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A minimal ActivityPub server.

Based on the specification:


This project is currently pre alpha and not recommended for any real world uses.

All emojis designed by OpenMoji – the open-source emoji and icon project. License: CC BY-SA 4.0


  • A minimal ActivityPub server, comparable to an email MTA
  • AGPLv3+
  • Server-to-server and client-to-server protocols supported
  • Implemented in a common language (Python 3)
  • Keyword filtering.
  • Remove metadata from attached images, avatars and backgrounds
  • Being able to build crowdsouced organizations with roles and skills
  • Sharings collection, similar to the gnusocial sharings plugin
  • Quotas for received posts per day, per domain and per account
  • Hellthread detection and removal
  • Instance and account level federation lists
  • Support content warnings, reporting and blocking
  • http signatures and basic auth
  • Compatible with http (onion addresses), https and dat
  • Minimal dependencies.
  • Capabilities based security
  • Support image blurhashes
  • Data minimization principle. Configurable post expiry time
  • Likes and repeats only visible to authorized viewers
  • ReplyGuy mitigation - maxmimum replies per post or posts per day
  • Ability to delete or hide specific conversation threads
  • Commandline interface
  • Simple web interface
  • Designed for intermittent connectivity. Assume network disruptions
  • Limited visibility of follows/followers
  • Suitable for single board computers

Features which won't be implemented

The following are considered antifeatures of other social network systems, since they encourage dysfunctional social interactions.

  • Trending hashtags, or trending anything
  • Ranking, rating or recommending mechanisms for posts or people (other than likes or repeats/boosts)
  • Geolocation features
  • Algorithmic timelines (i.e. non-chronological)
  • Direct payment mechanisms, although integration with other services may be possible
  • Any variety of blockchain
  • Sponsored posts


On Arch/Parabola:

sudo pacman -S tor python-pip python-pysocks python-pycryptodome python-beautifulsoup4 imagemagick python-pillow python-numpy
sudo pip install commentjson

Or on Debian:

sudo apt-get -y install tor python3-pip python3-socks imagemagick python3-numpy python3-setuptools python3-crypto python3-pil.imagetk
sudo pip3 install commentjson beautifulsoup4 pycryptodome

Running Tests

To run the unit tests:

python3 --tests

To run the network tests. These simulate instances exchanging messages.

python3 --testsnetwork

Account Management

The first thing you will need to do is to create an account. You can do this with the command:

python3 --addaccount nickname@domain --password [yourpassword]

To remove an account (be careful!):

python3 --rmaccount nickname@domain

To change the password for an account:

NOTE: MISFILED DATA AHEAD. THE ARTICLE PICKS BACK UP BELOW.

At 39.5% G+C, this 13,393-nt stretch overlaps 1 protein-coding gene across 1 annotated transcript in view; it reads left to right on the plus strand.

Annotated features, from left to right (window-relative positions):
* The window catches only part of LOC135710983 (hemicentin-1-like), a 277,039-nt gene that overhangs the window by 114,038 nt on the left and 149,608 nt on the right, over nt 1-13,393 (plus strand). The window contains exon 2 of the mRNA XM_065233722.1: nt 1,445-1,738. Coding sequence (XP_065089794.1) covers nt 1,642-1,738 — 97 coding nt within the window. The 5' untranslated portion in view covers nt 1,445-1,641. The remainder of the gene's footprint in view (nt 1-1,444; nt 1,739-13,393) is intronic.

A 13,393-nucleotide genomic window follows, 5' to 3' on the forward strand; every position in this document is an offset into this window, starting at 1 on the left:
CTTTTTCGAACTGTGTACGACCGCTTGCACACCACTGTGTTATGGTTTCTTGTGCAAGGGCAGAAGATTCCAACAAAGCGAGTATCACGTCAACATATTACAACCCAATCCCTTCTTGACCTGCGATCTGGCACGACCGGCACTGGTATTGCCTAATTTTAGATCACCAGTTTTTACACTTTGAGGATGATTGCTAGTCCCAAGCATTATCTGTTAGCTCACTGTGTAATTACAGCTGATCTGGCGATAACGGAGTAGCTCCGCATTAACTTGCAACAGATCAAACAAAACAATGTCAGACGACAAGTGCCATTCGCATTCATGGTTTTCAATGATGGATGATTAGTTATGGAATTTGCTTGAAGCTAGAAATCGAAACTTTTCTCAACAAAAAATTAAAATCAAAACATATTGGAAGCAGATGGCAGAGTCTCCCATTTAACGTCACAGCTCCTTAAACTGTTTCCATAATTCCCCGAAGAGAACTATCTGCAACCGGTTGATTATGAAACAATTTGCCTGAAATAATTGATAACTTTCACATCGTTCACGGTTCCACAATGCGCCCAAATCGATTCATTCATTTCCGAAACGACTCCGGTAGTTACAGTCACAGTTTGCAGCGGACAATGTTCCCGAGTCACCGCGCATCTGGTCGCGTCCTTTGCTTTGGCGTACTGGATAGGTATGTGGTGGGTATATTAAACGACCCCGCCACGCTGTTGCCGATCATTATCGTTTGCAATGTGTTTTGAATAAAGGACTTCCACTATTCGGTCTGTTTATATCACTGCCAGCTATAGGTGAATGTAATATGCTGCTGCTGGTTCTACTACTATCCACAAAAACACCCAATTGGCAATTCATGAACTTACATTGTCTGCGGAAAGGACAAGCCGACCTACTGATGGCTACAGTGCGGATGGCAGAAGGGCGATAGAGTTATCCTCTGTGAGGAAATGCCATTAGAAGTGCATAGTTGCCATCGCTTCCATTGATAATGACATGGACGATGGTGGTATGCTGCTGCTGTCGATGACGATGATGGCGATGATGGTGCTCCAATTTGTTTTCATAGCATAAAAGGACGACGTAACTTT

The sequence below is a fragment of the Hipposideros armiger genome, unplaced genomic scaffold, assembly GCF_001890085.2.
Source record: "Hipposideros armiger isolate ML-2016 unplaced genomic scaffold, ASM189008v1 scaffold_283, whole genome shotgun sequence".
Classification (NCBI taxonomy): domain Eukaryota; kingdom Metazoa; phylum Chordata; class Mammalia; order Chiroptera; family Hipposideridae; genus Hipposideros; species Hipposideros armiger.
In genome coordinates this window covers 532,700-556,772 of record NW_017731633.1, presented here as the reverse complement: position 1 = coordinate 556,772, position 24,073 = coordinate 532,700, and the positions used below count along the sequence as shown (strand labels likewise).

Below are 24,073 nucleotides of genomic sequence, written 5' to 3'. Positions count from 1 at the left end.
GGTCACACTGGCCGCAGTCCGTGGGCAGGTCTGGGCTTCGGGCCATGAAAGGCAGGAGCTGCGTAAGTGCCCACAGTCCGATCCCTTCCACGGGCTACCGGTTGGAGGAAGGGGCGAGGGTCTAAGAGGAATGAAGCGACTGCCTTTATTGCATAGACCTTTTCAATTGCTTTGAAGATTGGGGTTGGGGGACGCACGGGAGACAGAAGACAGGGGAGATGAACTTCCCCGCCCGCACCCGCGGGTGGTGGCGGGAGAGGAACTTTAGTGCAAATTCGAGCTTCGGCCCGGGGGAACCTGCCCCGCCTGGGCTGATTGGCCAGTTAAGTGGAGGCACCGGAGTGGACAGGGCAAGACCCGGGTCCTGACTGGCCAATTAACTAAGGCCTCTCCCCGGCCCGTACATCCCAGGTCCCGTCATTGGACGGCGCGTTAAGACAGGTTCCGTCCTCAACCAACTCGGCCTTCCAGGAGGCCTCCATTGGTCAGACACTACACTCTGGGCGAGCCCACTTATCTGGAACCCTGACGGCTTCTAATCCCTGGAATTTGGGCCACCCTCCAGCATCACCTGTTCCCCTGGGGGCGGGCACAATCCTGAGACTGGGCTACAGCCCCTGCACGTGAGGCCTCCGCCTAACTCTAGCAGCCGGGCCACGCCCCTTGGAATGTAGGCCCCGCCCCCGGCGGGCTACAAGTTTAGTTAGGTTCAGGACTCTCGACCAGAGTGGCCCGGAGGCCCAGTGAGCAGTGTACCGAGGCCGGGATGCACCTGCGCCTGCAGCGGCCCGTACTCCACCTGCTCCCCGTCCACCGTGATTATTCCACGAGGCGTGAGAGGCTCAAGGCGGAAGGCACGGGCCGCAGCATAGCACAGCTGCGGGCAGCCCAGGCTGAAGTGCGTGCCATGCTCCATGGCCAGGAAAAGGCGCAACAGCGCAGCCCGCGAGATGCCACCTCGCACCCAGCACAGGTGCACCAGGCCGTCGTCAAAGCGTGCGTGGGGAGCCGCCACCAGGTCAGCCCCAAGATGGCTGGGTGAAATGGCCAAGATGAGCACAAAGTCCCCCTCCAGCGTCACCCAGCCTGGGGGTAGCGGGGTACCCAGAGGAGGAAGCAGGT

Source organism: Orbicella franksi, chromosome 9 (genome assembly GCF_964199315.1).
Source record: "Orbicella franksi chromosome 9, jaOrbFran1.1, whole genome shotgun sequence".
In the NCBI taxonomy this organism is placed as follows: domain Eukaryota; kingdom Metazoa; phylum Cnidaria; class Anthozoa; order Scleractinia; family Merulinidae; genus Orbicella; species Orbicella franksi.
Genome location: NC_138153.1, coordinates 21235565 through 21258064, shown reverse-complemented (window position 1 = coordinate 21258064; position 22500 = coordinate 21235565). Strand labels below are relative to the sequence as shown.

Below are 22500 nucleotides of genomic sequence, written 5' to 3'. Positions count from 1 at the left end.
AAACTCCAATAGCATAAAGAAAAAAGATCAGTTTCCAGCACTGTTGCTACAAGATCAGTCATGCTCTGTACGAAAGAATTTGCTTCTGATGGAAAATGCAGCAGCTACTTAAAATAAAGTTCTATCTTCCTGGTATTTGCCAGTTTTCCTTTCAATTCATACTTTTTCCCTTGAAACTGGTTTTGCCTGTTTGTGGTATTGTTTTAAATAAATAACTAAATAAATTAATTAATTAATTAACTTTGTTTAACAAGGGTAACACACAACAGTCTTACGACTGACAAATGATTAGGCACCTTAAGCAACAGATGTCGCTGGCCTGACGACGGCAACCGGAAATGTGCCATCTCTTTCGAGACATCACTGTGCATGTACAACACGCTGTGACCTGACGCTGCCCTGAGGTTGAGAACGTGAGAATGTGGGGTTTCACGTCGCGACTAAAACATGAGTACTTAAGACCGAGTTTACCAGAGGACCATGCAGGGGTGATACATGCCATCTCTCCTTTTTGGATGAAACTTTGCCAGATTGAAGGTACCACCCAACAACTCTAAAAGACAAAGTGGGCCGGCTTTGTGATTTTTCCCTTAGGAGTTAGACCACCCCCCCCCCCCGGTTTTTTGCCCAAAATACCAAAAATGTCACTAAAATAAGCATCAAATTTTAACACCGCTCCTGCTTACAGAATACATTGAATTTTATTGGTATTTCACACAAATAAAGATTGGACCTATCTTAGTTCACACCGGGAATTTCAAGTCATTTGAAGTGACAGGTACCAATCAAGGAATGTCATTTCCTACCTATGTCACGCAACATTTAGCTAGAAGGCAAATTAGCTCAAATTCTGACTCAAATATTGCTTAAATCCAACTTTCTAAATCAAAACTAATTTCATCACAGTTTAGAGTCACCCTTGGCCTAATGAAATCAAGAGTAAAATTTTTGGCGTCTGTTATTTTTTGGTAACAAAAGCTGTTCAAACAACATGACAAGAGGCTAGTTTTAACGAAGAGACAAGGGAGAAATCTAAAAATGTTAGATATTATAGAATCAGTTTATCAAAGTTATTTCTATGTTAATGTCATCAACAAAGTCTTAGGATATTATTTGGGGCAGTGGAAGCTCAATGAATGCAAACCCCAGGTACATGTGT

python3 --changepassword nickname@domain newpassword

To set an avatar for an account:

python3 --nickname [nick] --domain [name] --avatar [image filename]

To set the background image for an account:

python3 --nickname [nick] --domain [name] --background [image filename]

Running the Server

To run with defaults:


In a browser of choice (but not Tor browser) you can then navigate to:


If it's working then you should see the json actor for the default admin account.

For a more realistic installation you can run on a defined domain and port:

python3 --domain [name] --port 8000 --https

You will need to proxy port 8000 through your web server and set up CA certificates as needed.

By default data will be stored in the directory in which you run the server, but you can also specify a directory:

python3 --domain [name] --port 8000 --https --path [data directory]

Defining a perimeter

By default the server will federate with any others, but there may be cases where you want to limit this down to a defined set of servers within an organization.

You can specify the domains which can federate with your server with the --federate option.

python3 --domain [name] --port 8000 --https --federate

Following other accounts

With your server running you can then follow other accounts with:

python3 --nickname [yournick] --domain [name] --follow othernick@domain --password [c2s password]

The password is for the client to obtain access to the server.

You may or may not need to use the --port, --https and --tor options, depending upon how your server was set up.

Unfollowing is silimar:

python3 --nickname [yournick] --domain [name] --unfollow othernick@domain --password [c2s password]

Culling follower numbers

In this system the number of followers which an account has will only be visible to the account holder. Other viewers will see a made up number. Which accounts are followed or followed by a person will also only have limited visibility.

The intention is to prevent the construction of detailed social graphs by adversaries, and to frustrate attempts to build celebrity status based on number of followers, which on sites like Twitter creates a dubious economy of fake accounts and the trading thereof.